The E.U. commissions desperate trillion dollar bailout-attempt is not working at all. Since the measures was announced on May 9th, the euro have depreciated about 7% against the dollar. Bond spreads have widened, and are now in some cases above the levels before the rescue package was launched.
“The problem has been contained.”
I have commented on the IMF-leaders perception of the financial crisis before (see related posts) and will let them off the hook this time. I’ll just settle with pointing out that the “problem” is far from “contained” – in fact, it’s even worse than before the biggest bailout-operation in the history of Europe was announced.
This is really a terrible indictment.
Following a decline after the initial reports of the EU/IMF €750 billion package and ECB bond purchases, peripheral euro area bond spreads (over German bonds) have widened.
In particular, the bond spreads for Italy and Spain have widened the most relative to their levels before the rescue package was unveiled.
After initially declining four weeks ago, sovereign debt spreads have begun widening for peripheral euro area countries.
As of June 9, the 10-year bond spread stands at 554 basis points (bps) for Greece, 258 bps for Ireland, 265 bps for Portugal, and 211 bps for Spain.
The spread to Italian bonds has increased 76 bps since May 11, from 1% to 1.75%, while Portuguese bond spreads are 112 bps higher during the same period. U.K. bond spreads are essentially unchanged.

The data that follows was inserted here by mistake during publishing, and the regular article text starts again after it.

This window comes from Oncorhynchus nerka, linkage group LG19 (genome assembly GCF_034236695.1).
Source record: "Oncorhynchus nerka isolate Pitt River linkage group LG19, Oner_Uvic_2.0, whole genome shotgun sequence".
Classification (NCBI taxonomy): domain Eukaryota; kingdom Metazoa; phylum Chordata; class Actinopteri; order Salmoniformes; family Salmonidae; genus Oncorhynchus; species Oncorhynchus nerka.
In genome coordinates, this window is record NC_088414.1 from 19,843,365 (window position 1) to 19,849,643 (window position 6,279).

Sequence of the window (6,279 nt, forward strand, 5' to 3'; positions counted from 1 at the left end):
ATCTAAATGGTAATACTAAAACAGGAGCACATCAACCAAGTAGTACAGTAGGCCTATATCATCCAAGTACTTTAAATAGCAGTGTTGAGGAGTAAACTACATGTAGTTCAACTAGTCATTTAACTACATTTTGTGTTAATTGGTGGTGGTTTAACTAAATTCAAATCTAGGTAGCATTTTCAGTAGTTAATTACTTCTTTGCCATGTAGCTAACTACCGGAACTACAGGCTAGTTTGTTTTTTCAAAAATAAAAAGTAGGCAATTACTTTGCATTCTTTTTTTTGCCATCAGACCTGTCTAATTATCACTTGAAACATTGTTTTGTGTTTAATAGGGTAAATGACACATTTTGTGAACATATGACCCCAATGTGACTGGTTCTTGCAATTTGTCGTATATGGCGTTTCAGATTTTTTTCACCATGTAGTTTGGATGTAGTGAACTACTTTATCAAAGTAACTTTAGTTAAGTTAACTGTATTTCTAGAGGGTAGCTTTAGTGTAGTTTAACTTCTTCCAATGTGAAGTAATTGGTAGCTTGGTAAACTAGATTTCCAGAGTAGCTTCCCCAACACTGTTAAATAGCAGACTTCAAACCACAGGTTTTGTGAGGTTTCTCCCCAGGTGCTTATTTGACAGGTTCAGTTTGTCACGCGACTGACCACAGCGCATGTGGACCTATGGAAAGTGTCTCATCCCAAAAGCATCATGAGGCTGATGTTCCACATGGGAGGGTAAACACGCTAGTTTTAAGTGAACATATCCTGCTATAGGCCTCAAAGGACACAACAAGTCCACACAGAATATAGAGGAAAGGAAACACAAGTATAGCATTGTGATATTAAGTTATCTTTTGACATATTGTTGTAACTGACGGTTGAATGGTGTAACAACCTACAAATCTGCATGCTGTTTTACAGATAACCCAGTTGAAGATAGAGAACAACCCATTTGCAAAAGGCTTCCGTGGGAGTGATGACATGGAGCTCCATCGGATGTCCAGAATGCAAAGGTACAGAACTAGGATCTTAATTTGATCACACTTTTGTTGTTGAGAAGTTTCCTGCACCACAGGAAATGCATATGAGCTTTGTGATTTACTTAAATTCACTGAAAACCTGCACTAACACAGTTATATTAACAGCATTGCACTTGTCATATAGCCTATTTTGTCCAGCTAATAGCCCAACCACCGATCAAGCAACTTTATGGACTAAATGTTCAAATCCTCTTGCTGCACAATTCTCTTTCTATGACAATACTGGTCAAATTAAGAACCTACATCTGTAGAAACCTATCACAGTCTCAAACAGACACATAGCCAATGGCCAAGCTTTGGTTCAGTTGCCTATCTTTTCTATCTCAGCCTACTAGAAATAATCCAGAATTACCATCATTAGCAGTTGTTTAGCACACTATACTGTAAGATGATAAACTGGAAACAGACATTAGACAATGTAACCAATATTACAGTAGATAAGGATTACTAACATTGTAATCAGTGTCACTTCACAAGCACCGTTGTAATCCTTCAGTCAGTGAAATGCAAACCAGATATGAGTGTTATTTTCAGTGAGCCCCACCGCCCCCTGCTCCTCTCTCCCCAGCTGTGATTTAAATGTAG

Similarly, CDS spreads have widened after the initial response to the stabilization package.
After declining following the policy response, the bond and CDS spreads have resumed their steady climb.
Is this what IMF Managing Director Dominique Strauss-Kahn meant by “contained“?
As for the euro, the common currency is now trading around 1,21 against the dollar, down from $1,31 on May 10th.
That’s a depreciation in the neighborhood of 7%. (But, hey, that’s good for exports, right?)
What’s going on inside the ECB at the moment is anybody’s guess.
But Jean Claude Trichet refused to give more details on the bond purchases at yesterday’s press conference, and remains secretive about the details of its operation.
However, Trichet says the ECB plans to offer further help to banks struggling to raise cash in money markets as he announced that interest rates will be kept at 1%.
The European Central Bank is know for speaking in code when it wants to communicate something to the market.
Certain expressions usually means specific things; like “heightened alertness” – means that a rate hike is possible, but not certain.
“Strong vigilance” is another ECB code that means something is going to happen – usually an adjustment of the central banks key rate.
But yesterday Jean-Claude Trichet presented the market with another mysterious expression – “irregular growth” – as the ECB revised down its 2011 economic growth forecast for the euro zone, to 1,2% from 1,5%.
Whatever the expression “irregular growth” is supposed to signal, is being discussed in today’s edition of LeMonde.
Related by the Econotwist:
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- ECB pledges to keep buying Euro debt (thestar.com)
- Trichet Says ECB to Keep Buying Bonds to Fight Crisis (Correct) (businessweek.com)
- Trichet Under Pressure Over Bonds as Spreads Widen (Update1) (businessweek.com)
- Roubini Urges ECB to Ease Monetary Policy to Offset Austerity (businessweek.com)
- Trichet’s Tricky Communication Dilemma (online.wsj.com)
- ECB Keeps Rate at 1% as Pressure Mounts Over Bond Purchases (businessweek.com)